Everyday Victim Blaming

challenging institutional disbelief around domestic & sexual violence and abuse

Debunking some of the myths around rape.

We've had a comment which has failed moderation - however, it contains numerous myths that need to be addressed, so we are publishing it here. The name of the commenter has been withheld.

There is nothing I hate more than the feminists who promote the idea that if a woman does anything to be proactive about her safety then she is complacent in her rape or that if you suggest a woman be safe you are “rape apologist” or some shit.

So, those who commit violence are hated less than feminists who bring attention to it.

Rape Apologist definition: The simple answer is that a rape apology is any argument that boils down to the myth that rapists can be provoked into raping by what the victim does or does not do. (source Feminism 101)

Fact of the matter is that no many how many feminist “teach men not to rape” seminars/campaigns you have there are still going to be sick fucks who DO NOT CARE!

Yes, there are always going to be rapists. Unless men stop raping, of course. We can teach our boys to behave like decent human beings and we can have a fair and proportionate criminal justice system for those who choose to rape.

So yes if you go to a party full of mostly strangers and drink yourself willingly to blackout stage…you have some fault there.

Most men are not rapists. Most men would not rape a woman who was incapacitated.  If they do, they are rapists.

If you insist on walking in a bad neighborhood alone at 3am…again you’re putting yourself in that vulnerable position.

Most rapes do not happen in 'bad neighbourhoods at 3am'. Most rapes happen in a woman's home, committed by someone she loves or knows reasonably well, if not well. Approximately 90% of rapes are committed by someone known to the victim.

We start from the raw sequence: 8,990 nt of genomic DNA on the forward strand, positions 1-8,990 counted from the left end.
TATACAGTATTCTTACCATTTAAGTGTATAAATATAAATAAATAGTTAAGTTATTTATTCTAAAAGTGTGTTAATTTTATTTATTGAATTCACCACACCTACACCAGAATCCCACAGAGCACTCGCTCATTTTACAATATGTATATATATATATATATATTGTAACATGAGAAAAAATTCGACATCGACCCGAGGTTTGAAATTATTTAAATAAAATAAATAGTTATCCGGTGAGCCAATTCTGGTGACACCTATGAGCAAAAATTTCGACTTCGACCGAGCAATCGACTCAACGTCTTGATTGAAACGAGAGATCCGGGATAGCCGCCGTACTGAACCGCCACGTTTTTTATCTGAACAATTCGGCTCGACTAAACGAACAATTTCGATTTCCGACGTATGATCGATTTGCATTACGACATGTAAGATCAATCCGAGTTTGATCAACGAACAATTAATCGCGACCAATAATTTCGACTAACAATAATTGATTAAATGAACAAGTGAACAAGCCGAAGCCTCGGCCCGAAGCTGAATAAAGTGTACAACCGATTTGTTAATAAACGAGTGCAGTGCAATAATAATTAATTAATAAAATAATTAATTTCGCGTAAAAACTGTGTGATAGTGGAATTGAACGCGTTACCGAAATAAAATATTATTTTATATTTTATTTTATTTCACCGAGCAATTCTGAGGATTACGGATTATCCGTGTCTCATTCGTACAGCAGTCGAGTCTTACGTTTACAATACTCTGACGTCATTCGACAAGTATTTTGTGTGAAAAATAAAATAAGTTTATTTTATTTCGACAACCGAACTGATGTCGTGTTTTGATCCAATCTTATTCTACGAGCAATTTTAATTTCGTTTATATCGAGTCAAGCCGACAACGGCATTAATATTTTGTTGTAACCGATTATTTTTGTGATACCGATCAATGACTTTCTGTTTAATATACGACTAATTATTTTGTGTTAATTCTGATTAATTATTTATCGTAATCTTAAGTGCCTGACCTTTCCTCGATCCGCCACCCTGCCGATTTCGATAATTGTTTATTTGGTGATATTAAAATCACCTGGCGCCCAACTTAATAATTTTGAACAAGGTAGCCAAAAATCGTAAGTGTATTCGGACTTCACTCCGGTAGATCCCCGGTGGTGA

If you’re willing to take a drink from someone you don’t know well and that you didn’t see prepared…again partly on you.

Most rapes are not committed by men who offer women drinks in order to incapacitate them.

If you hitch a ride with some guy you just met…again not too bright.

Most rapes happen in a woman's home, committed by someone she loves or knows reasonably well, if not well. Approximately 90% of rapes are committed by someone known to the victim.

As a female is boggles my mind how naive and stupid my gender is when it comes to their safety. I don’t enjoy the bar scene much but I have friends that do. Every now and again I’ll go out with them. I’ve seen them take drinks from men they never met and they didn’t see being made. I’ve seen them take rides with total strangers. I’ve watched them get shitfaced drunk in rooms fully of (mostly) strangers to them.

Most rapes happen in a woman's home, committed by someone she loves or knows reasonably well, if not well. Approximately 90% of rapes are committed by someone known to the victim.

A lot of women seem to hold this naive view that because they are female that everyone automatically looks out for them. That’s not true. Also feminists promoting this narrative are dis empowering women not empowering them.

I've never heard a feminist suggest that being female means everyone should look out for you. Feminism is the liberation of women from oppression, clearly acknowledging that women can, and do, look after themselves.

There is a HUGE difference between saying “It not your fault”, which it never is when someone commits a crime against you, and saying, “There was nothing at all you could have done to prevent it.”

If you 'prevent' your rape by not being 'that woman' at 'that party' being 'drunk'; not walking in 'that neighbourhood' at 'that time' or not accepting 'that lift', then 'that rapist' will probably rape someone else. But that's OK. Because it wasn't you.

NO.

We have found that many women share this view, and we understand it. We are not against safety advice for anyone. We understand that we want to reduce our vulnerability; to minimise the perceived risk. We understand the risk assessments that need to be made, in order for us to feel 'safer'.

What we do object to is safety advice targeted at a particular group - in the case of rape, usually women. If we are going to tell women how to avoid being raped, what is the problem with telling men not to rape women?

Why can't we have advertising campaigns saying 'Don't be that guy'? Why can't we tell men - 'Don't rape vulnerable women walking alone at night'? Why can't we tell men 'Don't rape your wife/girlfriend/sister/daughter'?

Why is it always the behaviour of women being policed? Why are feminists who highlight this issue, the target of vitriol? What is wrong with telling men, instead of telling women?

The suggestion made by these comments is that men cannot help themselves. That they will rape someone; anyone, and we can't do anything to stop it.

Men can manage not to be rapists.

Many of them do so successfully.

To suggest otherwise is a particularly low view of men, and one that is not supported by this organisation.

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